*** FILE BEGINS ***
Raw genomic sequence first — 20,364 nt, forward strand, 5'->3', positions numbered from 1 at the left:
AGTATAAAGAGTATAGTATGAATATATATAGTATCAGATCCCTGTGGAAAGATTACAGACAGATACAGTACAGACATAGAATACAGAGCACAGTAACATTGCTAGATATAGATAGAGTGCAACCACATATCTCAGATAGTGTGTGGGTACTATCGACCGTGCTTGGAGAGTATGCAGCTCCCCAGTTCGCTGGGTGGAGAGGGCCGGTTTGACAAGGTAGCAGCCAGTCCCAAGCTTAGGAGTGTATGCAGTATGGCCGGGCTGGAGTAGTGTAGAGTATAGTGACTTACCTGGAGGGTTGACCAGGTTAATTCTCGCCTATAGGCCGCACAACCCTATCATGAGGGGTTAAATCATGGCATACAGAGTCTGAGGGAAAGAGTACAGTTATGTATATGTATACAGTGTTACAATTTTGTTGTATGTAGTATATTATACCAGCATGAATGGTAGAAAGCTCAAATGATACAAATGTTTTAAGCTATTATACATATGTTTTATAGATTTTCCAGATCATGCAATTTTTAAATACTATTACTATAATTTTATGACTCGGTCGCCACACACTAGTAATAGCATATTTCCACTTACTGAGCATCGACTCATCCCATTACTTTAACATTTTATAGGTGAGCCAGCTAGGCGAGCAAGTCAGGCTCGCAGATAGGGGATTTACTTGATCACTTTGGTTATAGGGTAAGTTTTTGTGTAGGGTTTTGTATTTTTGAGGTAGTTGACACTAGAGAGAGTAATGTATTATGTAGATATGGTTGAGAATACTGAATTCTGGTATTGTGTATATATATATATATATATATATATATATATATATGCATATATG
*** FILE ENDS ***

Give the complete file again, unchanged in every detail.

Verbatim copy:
Raw genomic sequence first — 20,364 nt, forward strand, 5'->3', positions numbered from 1 at the left:
AGTATAAAGAGTATAGTATGAATATATATAGTATCAGATCCCTGTGGAAAGATTACAGACAGATACAGTACAGACATAGAATACAGAGCACAGTAACATTGCTAGATATAGATAGAGTGCAACCACATATCTCAGATAGTGTGTGGGTACTATCGACCGTGCTTGGAGAGTATGCAGCTCCCCAGTTCGCTGGGTGGAGAGGGCCGGTTTGACAAGGTAGCAGCCAGTCCCAAGCTTAGGAGTGTATGCAGTATGGCCGGGCTGGAGTAGTGTAGAGTATAGTGACTTACCTGGAGGGTTGACCAGGTTAATTCTCGCCTATAGGCCGCACAACCCTATCATGAGGGGTTAAATCATGGCATACAGAGTCTGAGGGAAAGAGTACAGTTATGTATATGTATACAGTGTTACAATTTTGTTGTATGTAGTATATTATACCAGCATGAATGGTAGAAAGCTCAAATGATACAAATGTTTTAAGCTATTATACATATGTTTTATAGATTTTCCAGATCATGCAATTTTTAAATACTATTACTATAATTTTATGACTCGGTCGCCACACACTAGTAATAGCATATTTCCACTTACTGAGCATCGACTCATCCCATTACTTTAACATTTTATAGGTGAGCCAGCTAGGCGAGCAAGTCAGGCTCGCAGATAGGGGATTTACTTGATCACTTTGGTTATAGGGTAAGTTTTTGTGTAGGGTTTTGTATTTTTGAGGTAGTTGACACTAGAGAGAGTAATGTATTATGTAGATATGGTTGAGAATACTGAATTCTGGTATTGTGTATATATATATATATATATATATATATATATATATGCATATATG